Cricketing great and churlish statesman: Virat Kohli a contrast to the end

Virat Kohli was a contrast to the end.

His last act as captain before suddenly resigning on Saturday will be remembered as the petulant ravings of a losing leader as his team went down in Cape Town last week, leaving India still without a series victory in South Africa.

It was one of the most undignified moments of a storied captaincy, bending over the stumps in Cape Town and yelling abuse at the host broadcaster after a video review did not go his way.

Virat Kohli bats on day three of the last Test against South Africa. Credit:Ashley Vlotman, Getty Images

Yet for all his hotheadedness there were also great acts of strength and statesmanship which made cricket and its world a better place.

The most significant was his strident support of Mohammed Shami, the only Muslim player in the squad, after the fast bowler was abused on social media following the side’s T20 World Cup cricket defeat against Pakistan late last year.

Kohli blasted the abusers as “spineless” and “pathetic”, reserving particular vitriol for the trolls who blamed Shami for the loss.

“To me attacking someone over their religion is the most, I would say, pathetic thing that a human being can do,” Kohli said.

For a country and a region dominated by the enmity between predominantly Hindu India and Muslim Pakistan this is a powerful statement.

Kohli was also the unlikely defender of Steve Smith when India played Australia at the Oval in London during the 2019 World Cup, Smith’s first series after being banned for 12 months because of Sandpapergate.

On a promotional video to promote last summer’s series against India, when they interviewed each other, Smith asked Kohli about his intervention with the crowd after India fans booed the former Australian captain.

“I appreciate that by the way,” Smith said. “I think I sent you a message that night saying, ‘Mate, thanks for that, that was top class.’”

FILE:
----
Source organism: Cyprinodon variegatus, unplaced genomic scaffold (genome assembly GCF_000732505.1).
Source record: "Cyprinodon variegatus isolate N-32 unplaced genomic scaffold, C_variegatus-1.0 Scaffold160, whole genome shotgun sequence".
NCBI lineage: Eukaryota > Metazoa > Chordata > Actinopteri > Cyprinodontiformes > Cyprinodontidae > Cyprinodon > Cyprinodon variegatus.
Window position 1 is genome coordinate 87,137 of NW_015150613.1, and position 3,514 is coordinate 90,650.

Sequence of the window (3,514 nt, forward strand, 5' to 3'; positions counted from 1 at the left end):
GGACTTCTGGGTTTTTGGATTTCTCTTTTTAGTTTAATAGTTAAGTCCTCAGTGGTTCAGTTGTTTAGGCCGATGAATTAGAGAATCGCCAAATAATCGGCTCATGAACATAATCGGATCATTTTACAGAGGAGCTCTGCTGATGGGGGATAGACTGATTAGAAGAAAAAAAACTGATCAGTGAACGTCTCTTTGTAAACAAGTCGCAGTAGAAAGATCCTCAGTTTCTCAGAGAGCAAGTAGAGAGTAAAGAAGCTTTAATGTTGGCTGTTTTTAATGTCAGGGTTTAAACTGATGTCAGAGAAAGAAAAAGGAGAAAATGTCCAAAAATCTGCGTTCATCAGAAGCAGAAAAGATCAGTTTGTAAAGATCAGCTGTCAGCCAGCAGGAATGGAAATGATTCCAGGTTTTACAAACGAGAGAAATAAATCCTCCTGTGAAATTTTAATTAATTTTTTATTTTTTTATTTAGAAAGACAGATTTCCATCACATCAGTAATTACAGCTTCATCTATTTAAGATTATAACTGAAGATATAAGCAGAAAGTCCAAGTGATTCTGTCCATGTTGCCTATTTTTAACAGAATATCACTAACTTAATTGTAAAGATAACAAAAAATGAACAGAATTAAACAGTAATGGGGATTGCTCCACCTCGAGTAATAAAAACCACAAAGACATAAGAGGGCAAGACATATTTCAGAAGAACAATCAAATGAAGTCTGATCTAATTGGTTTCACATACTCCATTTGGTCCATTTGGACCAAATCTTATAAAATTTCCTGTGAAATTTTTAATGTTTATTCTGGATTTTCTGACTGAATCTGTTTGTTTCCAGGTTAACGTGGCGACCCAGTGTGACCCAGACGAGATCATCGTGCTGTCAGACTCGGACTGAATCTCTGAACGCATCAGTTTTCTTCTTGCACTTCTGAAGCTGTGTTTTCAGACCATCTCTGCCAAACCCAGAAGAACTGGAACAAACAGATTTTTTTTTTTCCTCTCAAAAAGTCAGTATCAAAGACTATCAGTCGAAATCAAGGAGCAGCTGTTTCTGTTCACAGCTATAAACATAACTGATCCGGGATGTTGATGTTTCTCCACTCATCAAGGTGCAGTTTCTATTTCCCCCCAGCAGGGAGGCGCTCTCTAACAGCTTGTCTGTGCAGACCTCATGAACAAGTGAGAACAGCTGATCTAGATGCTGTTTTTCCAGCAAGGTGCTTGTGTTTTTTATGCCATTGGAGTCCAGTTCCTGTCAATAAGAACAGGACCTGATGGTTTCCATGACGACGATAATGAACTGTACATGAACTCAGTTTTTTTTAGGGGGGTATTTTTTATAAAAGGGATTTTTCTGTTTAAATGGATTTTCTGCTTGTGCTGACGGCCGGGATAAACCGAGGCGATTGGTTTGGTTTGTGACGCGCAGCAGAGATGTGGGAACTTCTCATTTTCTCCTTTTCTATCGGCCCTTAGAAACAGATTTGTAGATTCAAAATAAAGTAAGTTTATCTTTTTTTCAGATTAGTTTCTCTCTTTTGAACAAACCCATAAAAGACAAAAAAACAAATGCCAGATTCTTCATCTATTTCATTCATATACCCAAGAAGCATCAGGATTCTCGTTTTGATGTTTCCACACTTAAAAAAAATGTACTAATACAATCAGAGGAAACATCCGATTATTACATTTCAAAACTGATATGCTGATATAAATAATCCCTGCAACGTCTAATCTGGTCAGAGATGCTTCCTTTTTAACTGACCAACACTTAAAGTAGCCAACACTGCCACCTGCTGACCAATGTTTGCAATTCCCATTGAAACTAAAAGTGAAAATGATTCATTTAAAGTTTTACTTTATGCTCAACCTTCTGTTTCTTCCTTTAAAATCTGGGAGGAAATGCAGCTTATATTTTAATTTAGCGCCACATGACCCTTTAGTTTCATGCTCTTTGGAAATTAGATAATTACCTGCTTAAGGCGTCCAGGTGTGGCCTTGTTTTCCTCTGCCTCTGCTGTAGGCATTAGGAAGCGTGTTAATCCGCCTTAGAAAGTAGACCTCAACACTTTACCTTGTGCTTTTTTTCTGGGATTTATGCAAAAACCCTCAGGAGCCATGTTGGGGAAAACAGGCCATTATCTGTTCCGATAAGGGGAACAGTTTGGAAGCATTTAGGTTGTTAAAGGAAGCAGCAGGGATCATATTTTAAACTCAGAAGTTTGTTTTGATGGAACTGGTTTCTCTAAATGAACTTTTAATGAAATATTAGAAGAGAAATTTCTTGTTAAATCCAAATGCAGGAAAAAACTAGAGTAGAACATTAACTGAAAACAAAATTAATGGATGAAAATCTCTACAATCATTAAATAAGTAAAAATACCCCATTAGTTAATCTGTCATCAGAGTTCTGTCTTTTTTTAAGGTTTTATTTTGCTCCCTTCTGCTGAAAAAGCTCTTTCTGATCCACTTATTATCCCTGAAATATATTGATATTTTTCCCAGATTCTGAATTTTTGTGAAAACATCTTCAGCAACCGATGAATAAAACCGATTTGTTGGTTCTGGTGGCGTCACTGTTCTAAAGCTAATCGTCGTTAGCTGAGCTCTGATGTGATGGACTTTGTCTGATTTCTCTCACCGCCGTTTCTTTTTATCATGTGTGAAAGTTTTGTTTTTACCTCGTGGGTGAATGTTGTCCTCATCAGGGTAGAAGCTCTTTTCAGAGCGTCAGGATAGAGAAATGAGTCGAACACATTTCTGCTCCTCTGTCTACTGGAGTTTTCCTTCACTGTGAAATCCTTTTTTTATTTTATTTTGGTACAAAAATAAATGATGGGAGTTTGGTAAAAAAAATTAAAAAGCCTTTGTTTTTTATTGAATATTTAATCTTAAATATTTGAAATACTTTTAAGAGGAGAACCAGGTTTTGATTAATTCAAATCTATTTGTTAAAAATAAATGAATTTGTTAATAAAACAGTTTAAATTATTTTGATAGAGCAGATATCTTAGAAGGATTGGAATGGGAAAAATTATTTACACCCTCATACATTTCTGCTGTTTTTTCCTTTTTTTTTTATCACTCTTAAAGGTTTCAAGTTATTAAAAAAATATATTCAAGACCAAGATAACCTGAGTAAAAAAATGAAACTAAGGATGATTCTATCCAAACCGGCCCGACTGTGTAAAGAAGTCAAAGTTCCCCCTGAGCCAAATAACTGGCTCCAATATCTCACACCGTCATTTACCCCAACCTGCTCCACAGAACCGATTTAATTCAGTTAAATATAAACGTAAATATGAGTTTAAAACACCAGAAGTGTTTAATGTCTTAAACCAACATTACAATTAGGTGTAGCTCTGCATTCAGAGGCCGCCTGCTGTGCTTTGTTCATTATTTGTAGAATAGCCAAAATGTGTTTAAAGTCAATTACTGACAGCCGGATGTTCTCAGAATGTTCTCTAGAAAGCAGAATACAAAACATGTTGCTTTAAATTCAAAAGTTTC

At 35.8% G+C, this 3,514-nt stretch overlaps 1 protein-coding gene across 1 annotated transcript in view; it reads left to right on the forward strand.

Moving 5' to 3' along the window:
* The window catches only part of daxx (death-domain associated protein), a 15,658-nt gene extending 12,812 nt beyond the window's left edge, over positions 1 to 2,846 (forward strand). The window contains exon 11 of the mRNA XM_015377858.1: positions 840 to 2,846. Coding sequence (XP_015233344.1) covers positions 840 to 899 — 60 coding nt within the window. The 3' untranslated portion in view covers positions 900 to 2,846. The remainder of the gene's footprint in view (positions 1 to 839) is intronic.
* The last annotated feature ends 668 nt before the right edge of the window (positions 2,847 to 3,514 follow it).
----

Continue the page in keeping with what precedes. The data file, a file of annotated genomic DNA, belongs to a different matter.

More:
Kohli replied that nothing can be that permanent.

“I just felt like it’s not fair to target an individual personally. Because as much as we play against each other there’s a human side to things as well and at the end of the day we’re here chatting now, we do have a chat during the IPL a few times as well, so there are always instances where you are going to keep meeting individuals on the field,” he said.

“You don’t want to go nasty as such. That was one of the things I realised. Longer term you realise things from a larger perspective. I felt it wasn’t right to do.”

This was a very different Kohli to the angry captain who virtually accused Smith of cheating during an acrimonious Test in Bangalore back in 2017. Smith momentarily looked to the dressing room for guidance on a video review after being given out lbw, which is outlawed.

Kohli took Indian cricket to another level. His fierce desire for preparation and fitness was obvious.

During my 35 years of watching elite cricketers train and play, he is the only batsman I’ve seen remove the stumps and take them to the other end so he can bat in the bowler’s footmarks on a largely unmade surface.

Virat Kohli at the ICC Men’s T20 World Cup. Credit:Alex Davidson, Getty Images

Teammates credit him with introducing previously unheard of skinfold tests into India’s regime.

History records Kohli making India the number one Test team for the first time.

From 2014 he led his side in a record 68 Test matches, winning 40 and losing 17. MS Dhoni won 27 of 60 Tests as captain and Sourav Ganguly 21 of 49.

But over the past two years Kohli’s star has started to wane. Since the tour to New Zealand at the start of 2020, Kohli is averaging just 28.1 in 15 Tests, with no centuries, and India lost the World Test Championship final to the Kiwis last June.

He had a difficult relationship with the Indian cricket board (BCCI) since stepping down as the Twenty20 captain after last year’s World Cup.

That cost him the one-day captaincy, with the BCCI installing Rohit Sharma as captain in both the short formats.

In the end it all seemed to become too much, which probably explains Kohli leaning over shouting into a stump mic.

But the lasting memory should be of Kohli’s clenched fist, square jaw and steely gaze celebrating any of the many fine moments India had under his leadership.

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